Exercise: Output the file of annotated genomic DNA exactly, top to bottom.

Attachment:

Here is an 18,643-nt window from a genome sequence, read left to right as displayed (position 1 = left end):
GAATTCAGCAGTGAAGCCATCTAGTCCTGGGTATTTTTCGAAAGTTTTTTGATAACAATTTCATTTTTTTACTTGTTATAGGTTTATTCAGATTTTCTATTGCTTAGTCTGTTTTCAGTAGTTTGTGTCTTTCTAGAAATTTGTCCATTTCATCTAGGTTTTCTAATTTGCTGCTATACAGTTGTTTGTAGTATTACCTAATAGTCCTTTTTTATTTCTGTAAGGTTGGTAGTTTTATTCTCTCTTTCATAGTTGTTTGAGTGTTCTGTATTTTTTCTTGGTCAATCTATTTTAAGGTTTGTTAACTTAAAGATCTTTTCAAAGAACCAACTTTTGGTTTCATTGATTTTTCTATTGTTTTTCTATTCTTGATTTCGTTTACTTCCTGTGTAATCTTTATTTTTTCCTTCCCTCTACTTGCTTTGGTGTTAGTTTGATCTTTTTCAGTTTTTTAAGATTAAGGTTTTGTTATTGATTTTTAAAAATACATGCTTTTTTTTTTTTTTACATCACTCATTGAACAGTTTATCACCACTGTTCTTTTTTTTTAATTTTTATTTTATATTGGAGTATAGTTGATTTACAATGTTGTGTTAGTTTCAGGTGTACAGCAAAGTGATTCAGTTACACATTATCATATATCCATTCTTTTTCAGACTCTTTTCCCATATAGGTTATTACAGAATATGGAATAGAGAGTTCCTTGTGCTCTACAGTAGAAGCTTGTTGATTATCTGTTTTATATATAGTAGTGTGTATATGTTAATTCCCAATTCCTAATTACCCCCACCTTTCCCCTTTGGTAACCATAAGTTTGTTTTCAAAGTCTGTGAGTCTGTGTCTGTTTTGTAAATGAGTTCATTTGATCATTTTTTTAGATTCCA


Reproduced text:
Here is an 18,643-nt window from a genome sequence, read left to right as displayed (position 1 = left end):
GAATTCAGCAGTGAAGCCATCTAGTCCTGGGTATTTTTCGAAAGTTTTTTGATAACAATTTCATTTTTTTACTTGTTATAGGTTTATTCAGATTTTCTATTGCTTAGTCTGTTTTCAGTAGTTTGTGTCTTTCTAGAAATTTGTCCATTTCATCTAGGTTTTCTAATTTGCTGCTATACAGTTGTTTGTAGTATTACCTAATAGTCCTTTTTTATTTCTGTAAGGTTGGTAGTTTTATTCTCTCTTTCATAGTTGTTTGAGTGTTCTGTATTTTTTCTTGGTCAATCTATTTTAAGGTTTGTTAACTTAAAGATCTTTTCAAAGAACCAACTTTTGGTTTCATTGATTTTTCTATTGTTTTTCTATTCTTGATTTCGTTTACTTCCTGTGTAATCTTTATTTTTTCCTTCCCTCTACTTGCTTTGGTGTTAGTTTGATCTTTTTCAGTTTTTTAAGATTAAGGTTTTGTTATTGATTTTTAAAAATACATGCTTTTTTTTTTTTTTACATCACTCATTGAACAGTTTATCACCACTGTTCTTTTTTTTTAATTTTTATTTTATATTGGAGTATAGTTGATTTACAATGTTGTGTTAGTTTCAGGTGTACAGCAAAGTGATTCAGTTACACATTATCATATATCCATTCTTTTTCAGACTCTTTTCCCATATAGGTTATTACAGAATATGGAATAGAGAGTTCCTTGTGCTCTACAGTAGAAGCTTGTTGATTATCTGTTTTATATATAGTAGTGTGTATATGTTAATTCCCAATTCCTAATTACCCCCACCTTTCCCCTTTGGTAACCATAAGTTTGTTTTCAAAGTCTGTGAGTCTGTGTCTGTTTTGTAAATGAGTTCATTTGATCATTTTTTTAGATTCCA